What Does a Work Zone Cost Users?
Did you know that motorists encounter an active work zone one out of every 100 miles? Or that work zones on freeways account for 10 percent of overall delays?
Improving America’s roads is vital to our nation’s success in the long run. However, it can also create inconvenience for drivers and local businesses in the short-term.
That’s why the National Asphalt Pavement Association (NAPA) has developed a new work zone impact cost tool to calculate the impacts of construction. The tool allows agencies and contractors to run scenarios based on the parameters of a job and calculate various costs.
“When you have a work zone, it affects how people use a roadway,” said Auburn University’s Jeff LaMondia. The delays incurred due to road work are also accompanied by a number of costs, including costs to drivers on that road, the cost of potential crashes, and a decrease in revenue for local businesses.
“A lot of DOTs are investing in new technology to reduce delays in work zones,” LaMondia said. “With this tool, we can quantify the cost-benefit ratio for those investments.”
What Costs Does it Quantify?
The tool calculates three primary costs: road user costs, crash mitigation costs and local business impact costs.
Road user costs are costs experienced by delayed personal and freight vehicles. The tool generates a total road user cost per day, based on time lost, vehicle operating costs and emission costs to the environment as a result of additional travel time through a work zone.
NAPA primarily used both the Federal Highway Administration’s Work Zone Road User Costs final report and the American Association of State Highway and Transportation Officials’ User and Non-User Benefit Analysis for Highways as the source for these numbers.
The second cost the new tool measures is crash mitigation cost. The types of crashes and costs associated with them are evaluated using FHWA’s KABCO scale, which outlines the five types of crashes (fatal, incapacitating injury, minor injury, possible injury and property damage only) that may happen in a work zone and the associated financial cost of each.
NAPA’s tool takes into consideration work zone and driver characteristics, such as work zone geometry, traveling speed and overall volume, to figure out which type of crash on the KABCO scale is most likely to occur.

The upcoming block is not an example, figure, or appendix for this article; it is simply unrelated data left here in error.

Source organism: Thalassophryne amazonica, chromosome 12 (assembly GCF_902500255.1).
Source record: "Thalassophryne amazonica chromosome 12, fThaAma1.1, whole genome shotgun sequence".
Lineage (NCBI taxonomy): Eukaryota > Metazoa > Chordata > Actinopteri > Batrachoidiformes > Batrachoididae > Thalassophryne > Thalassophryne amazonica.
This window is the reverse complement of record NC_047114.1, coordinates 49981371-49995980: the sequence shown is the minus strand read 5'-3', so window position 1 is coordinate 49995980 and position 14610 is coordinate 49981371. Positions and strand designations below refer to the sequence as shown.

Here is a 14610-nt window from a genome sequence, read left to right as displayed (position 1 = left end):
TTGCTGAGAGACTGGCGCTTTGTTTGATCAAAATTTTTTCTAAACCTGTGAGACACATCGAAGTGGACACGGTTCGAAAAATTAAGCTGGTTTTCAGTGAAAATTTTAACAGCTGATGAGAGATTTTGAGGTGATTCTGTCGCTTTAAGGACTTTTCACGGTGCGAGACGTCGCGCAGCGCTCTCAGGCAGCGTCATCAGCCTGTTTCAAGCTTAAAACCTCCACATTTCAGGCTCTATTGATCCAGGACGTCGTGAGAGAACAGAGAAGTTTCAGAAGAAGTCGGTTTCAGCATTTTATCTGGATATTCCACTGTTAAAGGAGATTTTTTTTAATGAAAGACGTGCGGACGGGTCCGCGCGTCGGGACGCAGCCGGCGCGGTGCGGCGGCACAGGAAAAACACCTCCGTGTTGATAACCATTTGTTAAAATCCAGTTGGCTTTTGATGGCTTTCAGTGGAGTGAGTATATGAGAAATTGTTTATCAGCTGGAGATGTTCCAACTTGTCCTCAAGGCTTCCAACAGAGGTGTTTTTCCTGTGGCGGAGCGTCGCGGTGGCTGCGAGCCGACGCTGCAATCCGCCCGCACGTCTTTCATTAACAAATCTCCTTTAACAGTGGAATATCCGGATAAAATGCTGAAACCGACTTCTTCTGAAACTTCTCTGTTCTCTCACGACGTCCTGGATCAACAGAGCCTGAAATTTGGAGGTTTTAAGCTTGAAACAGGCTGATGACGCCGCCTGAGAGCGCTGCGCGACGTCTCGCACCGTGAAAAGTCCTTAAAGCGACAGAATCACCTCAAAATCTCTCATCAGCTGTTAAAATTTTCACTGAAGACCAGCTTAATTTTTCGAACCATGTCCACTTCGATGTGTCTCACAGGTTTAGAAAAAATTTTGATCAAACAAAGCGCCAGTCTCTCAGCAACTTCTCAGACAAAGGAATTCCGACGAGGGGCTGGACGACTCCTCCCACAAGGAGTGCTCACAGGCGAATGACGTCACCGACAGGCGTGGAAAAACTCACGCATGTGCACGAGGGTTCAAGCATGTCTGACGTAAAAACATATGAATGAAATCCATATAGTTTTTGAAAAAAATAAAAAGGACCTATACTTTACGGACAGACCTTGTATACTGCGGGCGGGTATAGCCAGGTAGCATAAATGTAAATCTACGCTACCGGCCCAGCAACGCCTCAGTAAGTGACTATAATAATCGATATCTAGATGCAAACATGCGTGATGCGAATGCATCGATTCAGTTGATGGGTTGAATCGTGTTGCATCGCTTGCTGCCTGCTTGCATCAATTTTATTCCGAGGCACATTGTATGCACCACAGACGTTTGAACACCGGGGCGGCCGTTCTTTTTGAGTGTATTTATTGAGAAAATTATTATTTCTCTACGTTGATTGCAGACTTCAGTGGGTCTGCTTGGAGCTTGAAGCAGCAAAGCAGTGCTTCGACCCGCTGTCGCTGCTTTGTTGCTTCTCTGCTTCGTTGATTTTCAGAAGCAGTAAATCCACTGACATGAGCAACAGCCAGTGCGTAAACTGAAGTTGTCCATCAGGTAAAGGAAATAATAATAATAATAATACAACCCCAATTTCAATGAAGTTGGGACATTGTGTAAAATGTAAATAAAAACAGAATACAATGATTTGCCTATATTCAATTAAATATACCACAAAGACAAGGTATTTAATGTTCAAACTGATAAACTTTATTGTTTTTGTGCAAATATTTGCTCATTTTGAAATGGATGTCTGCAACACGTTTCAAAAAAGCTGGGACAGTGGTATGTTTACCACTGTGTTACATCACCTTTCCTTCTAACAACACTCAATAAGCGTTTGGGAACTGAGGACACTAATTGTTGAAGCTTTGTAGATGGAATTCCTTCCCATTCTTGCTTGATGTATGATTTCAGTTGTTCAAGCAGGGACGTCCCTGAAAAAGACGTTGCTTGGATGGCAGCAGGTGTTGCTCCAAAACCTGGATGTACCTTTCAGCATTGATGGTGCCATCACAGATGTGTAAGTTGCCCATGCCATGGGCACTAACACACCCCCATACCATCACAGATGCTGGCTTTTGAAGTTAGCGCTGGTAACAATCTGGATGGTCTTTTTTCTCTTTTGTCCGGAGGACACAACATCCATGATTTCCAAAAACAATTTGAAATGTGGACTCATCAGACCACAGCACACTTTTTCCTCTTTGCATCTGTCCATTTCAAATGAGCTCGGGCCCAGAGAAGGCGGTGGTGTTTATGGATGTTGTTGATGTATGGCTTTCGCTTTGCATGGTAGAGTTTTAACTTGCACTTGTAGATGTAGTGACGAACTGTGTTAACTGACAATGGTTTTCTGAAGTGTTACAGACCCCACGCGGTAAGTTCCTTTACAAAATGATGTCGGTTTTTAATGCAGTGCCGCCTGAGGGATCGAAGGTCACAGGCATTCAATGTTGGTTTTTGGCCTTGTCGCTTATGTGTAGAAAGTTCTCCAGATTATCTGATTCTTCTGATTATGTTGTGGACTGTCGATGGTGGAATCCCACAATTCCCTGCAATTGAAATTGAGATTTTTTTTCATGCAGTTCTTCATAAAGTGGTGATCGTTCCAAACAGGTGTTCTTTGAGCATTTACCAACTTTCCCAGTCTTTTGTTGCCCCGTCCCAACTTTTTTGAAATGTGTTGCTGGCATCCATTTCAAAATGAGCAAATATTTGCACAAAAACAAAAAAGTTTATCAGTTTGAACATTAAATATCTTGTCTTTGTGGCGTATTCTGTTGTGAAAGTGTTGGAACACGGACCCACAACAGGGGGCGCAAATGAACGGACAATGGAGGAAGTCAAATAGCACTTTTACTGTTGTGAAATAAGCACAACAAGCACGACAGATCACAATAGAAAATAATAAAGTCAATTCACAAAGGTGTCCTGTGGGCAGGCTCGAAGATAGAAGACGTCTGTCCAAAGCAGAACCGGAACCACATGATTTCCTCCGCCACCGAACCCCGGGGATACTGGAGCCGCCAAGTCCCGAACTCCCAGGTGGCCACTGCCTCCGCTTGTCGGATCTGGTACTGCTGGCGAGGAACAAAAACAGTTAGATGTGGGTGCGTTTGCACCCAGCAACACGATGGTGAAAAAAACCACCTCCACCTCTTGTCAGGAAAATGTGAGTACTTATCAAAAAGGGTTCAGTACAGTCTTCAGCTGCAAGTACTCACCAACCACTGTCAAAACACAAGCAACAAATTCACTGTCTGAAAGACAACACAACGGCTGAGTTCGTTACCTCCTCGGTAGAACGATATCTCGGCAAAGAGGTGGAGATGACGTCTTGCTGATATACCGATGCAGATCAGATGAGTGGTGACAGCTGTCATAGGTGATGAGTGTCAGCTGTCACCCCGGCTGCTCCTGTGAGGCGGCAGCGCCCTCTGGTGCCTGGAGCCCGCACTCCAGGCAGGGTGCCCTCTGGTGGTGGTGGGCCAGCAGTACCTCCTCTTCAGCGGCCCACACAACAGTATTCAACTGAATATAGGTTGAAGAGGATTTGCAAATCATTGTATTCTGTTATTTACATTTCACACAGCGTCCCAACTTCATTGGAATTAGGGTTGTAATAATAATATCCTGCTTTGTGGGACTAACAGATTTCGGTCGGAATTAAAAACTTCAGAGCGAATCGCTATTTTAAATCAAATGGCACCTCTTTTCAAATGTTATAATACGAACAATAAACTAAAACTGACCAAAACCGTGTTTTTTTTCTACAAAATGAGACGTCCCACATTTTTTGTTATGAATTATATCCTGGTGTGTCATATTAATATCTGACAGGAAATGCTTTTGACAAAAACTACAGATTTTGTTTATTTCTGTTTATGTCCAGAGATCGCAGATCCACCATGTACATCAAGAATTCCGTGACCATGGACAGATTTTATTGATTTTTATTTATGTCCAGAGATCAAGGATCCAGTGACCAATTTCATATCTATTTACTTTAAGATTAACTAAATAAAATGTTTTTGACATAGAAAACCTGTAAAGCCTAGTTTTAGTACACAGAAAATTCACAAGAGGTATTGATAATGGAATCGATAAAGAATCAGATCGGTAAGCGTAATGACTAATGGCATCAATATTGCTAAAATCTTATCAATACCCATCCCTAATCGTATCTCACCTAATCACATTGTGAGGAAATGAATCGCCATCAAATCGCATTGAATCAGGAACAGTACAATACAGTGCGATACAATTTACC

“Based on statistical analysis of work zone crashes, there is one crash per work zone,” LaMondia said. The new NAPA tool figures out the most likely crash to occur in a work zone based on its characteristics, and what the associated cost of such a crash would be.
The final cost the tool calculates is revenue lost by a local business due to reduced access to its location, also known as local business impact costs (LBIC).
“We knew anecdotally that businesses sometimes see reduced revenues when a work zone is going on, but our research really quantifies those effects,” LaMondia said. “The local user impact cost was a lot higher than we expected.”
Since most information about LBICs was anecdotal, the research team collected their own data via a paid survey capturing 770 responses from across the country. The sample group is representative of gender, region, ages and incomes, so the data can be used to return meaningful results from any region of the country NAPA’s tool may be used in.
The researchers determined consumer behaviors based on the type of trip the consumer was taking (for example, picking up groceries, attending a doctor’s appointment, or going out to eat), spending habits and journey duration.
What the researchers discovered was that a delay of 5 minutes had very little impact, while a delay of 20 minutes resulted in most consumers choosing to go somewhere else.
“You aren’t just talking abstractly about costs,” LaMondia said. “You can use numbers and data to support questions your community might have. The key takeaway here is if you can shave off even a single day, you can reduce those costs quite a lot.”
How to Use the Calculator
NAPA’s new calculator tool can be used during project evaluation to conduct cost-benefit analyses of proposed plans, schedules, material choices, work zone layout and other factors. It can also be used during project planning to identify what time of day or what day of the week the work should be completed and compare different scheduling options. It can also be used to communicate with the local community.
“If you’ve done your due diligence, you can show them the factors you’ve considered to reduce the cost to them,” he added. “You can show them that by rescheduling the project, for example, you saved them a certain number of customers who would have otherwise shopped elsewhere.”
LaMondia said the tool is also very simple to use. All calculations happen in the background, invisible to the user. He or she simply inputs a number of characteristics about the roadway, the area, and the work zone.
The tool allows users to input the roadway characteristics, like average annual daily traffic, truck volume percentage, expected weather, urban or rural, lane width and speed limit, among others.
Once all of the characteristics are added, the user clicks calculate to run the simulation. Within 30 seconds, the tool runs 2,000 simulated vehicles through the scenario and then scales the vehicle volume to match that of the work zone to generate the total work zone impact cost.
The tool is now available here.